Postmodernists such as France's Jean Baudrillard and Slovenian media commentator, philosopher and filmmaker Slavoj Zizek have looked beyond consumers' interactions with media to examine the complex interactions by which reality becomes perception and perception becomes reality. What their work suggests is that our constant immersion in mediated worlds creates a virtual reality that we increasingly cannot tell apart from the "real" one. From this perspective, TV showman Donald Trump is both the creator and product of a new political world of virtual reality made real by our Internet-obsessed culture and society.
From this perspective, TV showman Donald Trump is both the creator and product of a new political world of virtual reality made real by our Internet-obsessed culture and society.
As the post-modernists have pointed out, one useful way to orient ourselves in this new virtual landscape of Planet Trump is to consider our explorations similar to when visiting a theme park. When we go to Disneyland, it makes sense to us that the roller coaster in Tomorrowland is a spaceship, while in Frontierland it is a sawed tree log. In the 21st century, online video games earn far more money than films; the Star Wars and Star Trek franchises to date have together earned billions more in revenues than has been spent by all the world's nations on "real" interplanetary space missions. With the post-modernist perspective in mind, the 2016 U.S. political landscape can perhaps best be navigated as a Trump-designed political theme park.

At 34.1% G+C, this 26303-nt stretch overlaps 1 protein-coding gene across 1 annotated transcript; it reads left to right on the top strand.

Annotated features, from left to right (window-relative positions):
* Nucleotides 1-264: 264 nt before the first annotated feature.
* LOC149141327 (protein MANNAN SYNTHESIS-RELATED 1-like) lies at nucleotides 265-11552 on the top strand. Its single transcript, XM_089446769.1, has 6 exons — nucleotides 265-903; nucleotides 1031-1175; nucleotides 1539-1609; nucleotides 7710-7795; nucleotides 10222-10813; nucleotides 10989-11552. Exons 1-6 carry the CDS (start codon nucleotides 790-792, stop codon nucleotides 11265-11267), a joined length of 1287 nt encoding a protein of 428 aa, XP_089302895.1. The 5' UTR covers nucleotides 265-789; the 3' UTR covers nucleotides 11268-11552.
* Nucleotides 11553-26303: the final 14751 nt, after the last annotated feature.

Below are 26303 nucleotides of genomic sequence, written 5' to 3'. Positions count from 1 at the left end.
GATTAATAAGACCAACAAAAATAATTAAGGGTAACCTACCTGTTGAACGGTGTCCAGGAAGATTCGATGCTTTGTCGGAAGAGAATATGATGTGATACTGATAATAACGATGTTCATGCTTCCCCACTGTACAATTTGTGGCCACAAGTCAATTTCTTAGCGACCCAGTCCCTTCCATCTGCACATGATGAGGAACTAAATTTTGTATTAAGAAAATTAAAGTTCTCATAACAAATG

Remember, one voluntarily pays for admission to the theme park. And so it is in our 2016 Trump political theme park, "Billionaireland," which you experience wearing the special Trump Glasses included with your admission ticket. And what sights we see! As we walk down the main street our eyes feast on huge slabs of Trump steaks roasting on the spit in Trump's Foodlandia. A bit farther on, we hear cries of joy as slot machines spit out their winnings to Trump Casinogoers. But the main attraction lies ahead. A white shining castle, seemingly suspended in midair, beckons us to enter; its virtual escalator carries us up to its gilded gates. Inside, we sit on levitating vehicles resembling high-end smartphones that respond effortlessly as we lean from right to left to move from one attraction to the next. Swipe left, we enter Diplomacy World, where we are privy to Chief Diplomat Donald earnestly negotiating a wonderful deal between the Israelis and the Palestinians. Another swipe right and we are in Security World, watching drone strikes destroy Islamic State strongholds.
Most important to note in this new political world, we are voting not on which candidate's program is best able to meet the demands of geopolitical "reality," but rather on which theme park purveyor provides the most satisfying experience. For Trump is not alone in this new political realm. From the post-modernist perspective, each voter can choose to buy a ticket (i.e., vote) to the theme park of his or her choice. Will it be Trump's Billionaireland, Ted Cruz's Fundamentalist Christianland, Hillary's Powerfulwomenland or Bernie's Socialistidealland? From now on, voters' choices will be based on how the theme park makes them feel. Because like all theme parks, none of them depict the true real-world experience — the very thing political virtual realities allow us to avoid.